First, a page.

Lowering Labor Costs and Devaluation of the Currency are generally attempts to make your goods cheaper relative to others. You can sell more of your goods and attract investment. Cutting Govt is often an attempt to lower Govt Borrowing Costs by reassuring foreign investors that, in the future, their profits won't be devalued away. In that sense, they would prefer Lowering Labor Costs right now.

The problem is that this Competitive Strategy needs the forbearance of other countries. Otherwise, you could cut Labor Costs and contribute to Debt-Deflation.

As for the situation right now in Europe, it is just this forbearance by Europe's Competitors that's being questioned. They are likely to take steps to thwart this Competitive Strategy, leaving Europe to face Debt-Deflation in the near future. In this view, cutting Govt Spending is what's worrying investors.

If there is one particular area of Govt Spending that is seen as causing terror about the future fiscal situation, dealing with that particular area can be wise. But that's different than a general cut.

Michael-

NZ government statistics show the battle against inflation was largely over before 1990.

Rich

Yes, inflation had fallen a long way by 1990. But the target was 0-2% inflation, and that was only achieved in late 1991, and it was only from around Dec 1990 that NZ interest rates began falling dramatically from the levels they'd been "stuck at" (we didn't officially set them in those days) for a couple of years. RBNZ data show the 90 day bill rate (benchamrk rate) averaged 13.98% in Nov 1990, and 8.18% in NOv 1991. Fiscal consolidation was part of that story, but only a part.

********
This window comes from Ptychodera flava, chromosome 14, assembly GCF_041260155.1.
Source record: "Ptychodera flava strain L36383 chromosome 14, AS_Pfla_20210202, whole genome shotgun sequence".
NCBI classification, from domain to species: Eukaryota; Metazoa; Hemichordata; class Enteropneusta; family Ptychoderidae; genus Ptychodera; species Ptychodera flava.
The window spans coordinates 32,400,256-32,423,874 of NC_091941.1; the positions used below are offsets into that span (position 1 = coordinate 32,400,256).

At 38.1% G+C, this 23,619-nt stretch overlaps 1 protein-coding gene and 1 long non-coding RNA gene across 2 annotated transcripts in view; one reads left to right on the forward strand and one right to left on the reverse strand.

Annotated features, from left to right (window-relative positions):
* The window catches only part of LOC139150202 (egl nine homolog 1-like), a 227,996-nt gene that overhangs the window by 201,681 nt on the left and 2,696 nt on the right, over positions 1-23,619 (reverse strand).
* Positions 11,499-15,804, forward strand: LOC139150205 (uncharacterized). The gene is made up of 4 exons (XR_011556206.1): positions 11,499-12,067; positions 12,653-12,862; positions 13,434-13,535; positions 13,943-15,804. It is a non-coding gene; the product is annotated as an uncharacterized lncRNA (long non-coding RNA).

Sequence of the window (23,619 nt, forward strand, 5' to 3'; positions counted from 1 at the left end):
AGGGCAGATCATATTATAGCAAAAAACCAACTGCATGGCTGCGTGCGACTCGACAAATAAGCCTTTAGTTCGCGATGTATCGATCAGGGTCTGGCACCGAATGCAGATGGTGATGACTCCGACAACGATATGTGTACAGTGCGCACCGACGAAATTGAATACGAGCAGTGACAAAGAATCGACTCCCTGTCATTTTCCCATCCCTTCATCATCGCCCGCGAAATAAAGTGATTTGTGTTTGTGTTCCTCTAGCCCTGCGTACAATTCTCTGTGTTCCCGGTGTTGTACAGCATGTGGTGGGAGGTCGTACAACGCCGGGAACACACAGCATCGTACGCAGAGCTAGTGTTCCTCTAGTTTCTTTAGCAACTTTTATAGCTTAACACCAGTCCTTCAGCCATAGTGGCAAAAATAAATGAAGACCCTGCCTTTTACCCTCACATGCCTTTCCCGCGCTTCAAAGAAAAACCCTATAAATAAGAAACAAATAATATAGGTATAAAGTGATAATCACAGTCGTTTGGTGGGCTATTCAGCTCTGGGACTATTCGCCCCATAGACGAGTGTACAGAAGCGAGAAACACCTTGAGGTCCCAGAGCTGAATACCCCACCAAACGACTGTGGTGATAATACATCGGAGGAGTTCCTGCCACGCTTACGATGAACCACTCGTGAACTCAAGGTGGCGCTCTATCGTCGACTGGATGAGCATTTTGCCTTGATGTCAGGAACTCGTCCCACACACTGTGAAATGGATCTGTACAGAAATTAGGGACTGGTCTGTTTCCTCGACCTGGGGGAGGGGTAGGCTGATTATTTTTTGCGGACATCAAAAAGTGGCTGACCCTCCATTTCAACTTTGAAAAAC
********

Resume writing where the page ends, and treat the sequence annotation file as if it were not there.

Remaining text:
There were no interest rates in NZ remotely near 5% in 1990. And 90 day bill rates were around 14.3% in Nov 1988, and still almost 14% 2 years later. Yes, with hinsight, the back of inflation was brokeen by the time of the fiscal consolidation, but that was not apparent to either markets or the central bank, so the sharp fall in interest rates in 1991 was a big fall in real rates and a significant part of the recovery story. As, of course, were structural reforms (wideranging labour market liberalisation) going on at the same time.

As long as your country isn't the reserve currency, you have much more flexibility in fiscal measures. We all cannot export more than we import.

British Columbia in 1984. Alberta in 1985. The Canadian Federal government in 1993.

The question isn't whether stimulus works, Keynes is right, or whether exports helped New Zealand. The question is what will happen when (not if, it is inevitable) a Treasury auction fails. The US is rolling vast amounts of money in 2-6 month terms, and adding to the churn by $1.5 trillion per year.

That is why New Zealand and Canada and many other countries did their austerity programs back then. They had no choice, just as Greece has no choice. They could no longer either borrow or afford to borrow money. The US is in the same position.